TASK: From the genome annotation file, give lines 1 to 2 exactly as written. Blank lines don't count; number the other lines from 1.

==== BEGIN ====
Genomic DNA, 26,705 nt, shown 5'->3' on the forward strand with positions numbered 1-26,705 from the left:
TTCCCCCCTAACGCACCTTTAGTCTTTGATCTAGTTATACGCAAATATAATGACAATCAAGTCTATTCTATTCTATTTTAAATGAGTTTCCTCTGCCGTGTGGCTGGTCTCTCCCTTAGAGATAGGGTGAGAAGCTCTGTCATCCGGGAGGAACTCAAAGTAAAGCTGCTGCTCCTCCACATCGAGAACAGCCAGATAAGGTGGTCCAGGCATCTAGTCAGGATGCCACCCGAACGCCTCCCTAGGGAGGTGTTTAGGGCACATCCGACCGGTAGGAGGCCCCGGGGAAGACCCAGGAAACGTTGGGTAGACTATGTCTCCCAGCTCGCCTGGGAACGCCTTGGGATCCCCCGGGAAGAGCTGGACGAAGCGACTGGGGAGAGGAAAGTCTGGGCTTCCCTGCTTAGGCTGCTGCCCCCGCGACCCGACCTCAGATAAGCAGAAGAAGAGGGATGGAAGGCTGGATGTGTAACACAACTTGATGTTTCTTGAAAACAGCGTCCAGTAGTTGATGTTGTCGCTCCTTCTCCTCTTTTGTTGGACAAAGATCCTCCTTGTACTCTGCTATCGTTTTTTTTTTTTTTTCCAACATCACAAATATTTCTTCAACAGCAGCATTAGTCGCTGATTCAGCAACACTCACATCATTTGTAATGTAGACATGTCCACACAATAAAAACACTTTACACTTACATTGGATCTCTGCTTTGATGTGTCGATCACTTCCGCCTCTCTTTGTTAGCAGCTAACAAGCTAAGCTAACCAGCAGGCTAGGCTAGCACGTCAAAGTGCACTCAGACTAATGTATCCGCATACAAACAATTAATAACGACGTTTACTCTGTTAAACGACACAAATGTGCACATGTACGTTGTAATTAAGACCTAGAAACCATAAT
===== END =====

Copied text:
Genomic DNA, 26,705 nt, shown 5'->3' on the forward strand with positions numbered 1-26,705 from the left:
TTCCCCCCTAACGCACCTTTAGTCTTTGATCTAGTTATACGCAAATATAATGACAATCAAGTCTATTCTATTCTATTTTAAATGAGTTTCCTCTGCCGTGTGGCTGGTCTCTCCCTTAGAGATAGGGTGAGAAGCTCTGTCATCCGGGAGGAACTCAAAGTAAAGCTGCTGCTCCTCCACATCGAGAACAGCCAGATAAGGTGGTCCAGGCATCTAGTCAGGATGCCACCCGAACGCCTCCCTAGGGAGGTGTTTAGGGCACATCCGACCGGTAGGAGGCCCCGGGGAAGACCCAGGAAACGTTGGGTAGACTATGTCTCCCAGCTCGCCTGGGAACGCCTTGGGATCCCCCGGGAAGAGCTGGACGAAGCGACTGGGGAGAGGAAAGTCTGGGCTTCCCTGCTTAGGCTGCTGCCCCCGCGACCCGACCTCAGATAAGCAGAAGAAGAGGGATGGAAGGCTGGATGTGTAACACAACTTGATGTTTCTTGAAAACAGCGTCCAGTAGTTGATGTTGTCGCTCCTTCTCCTCTTTTGTTGGACAAAGATCCTCCTTGTACTCTGCTATCGTTTTTTTTTTTTTTTCCAACATCACAAATATTTCTTCAACAGCAGCATTAGTCGCTGATTCAGCAACACTCACATCATTTGTAATGTAGACATGTCCACACAATAAAAACACTTTACACTTACATTGGATCTCTGCTTTGATGTGTCGATCACTTCCGCCTCTCTTTGTTAGCAGCTAACAAGCTAAGCTAACCAGCAGGCTAGGCTAGCACGTCAAAGTGCACTCAGACTAATGTATCCGCATACAAACAATTAATAACGACGTTTACTCTGTTAAACGACACAAATGTGCACATGTACGTTGTAATTAAGACCTAGAAACCATAAT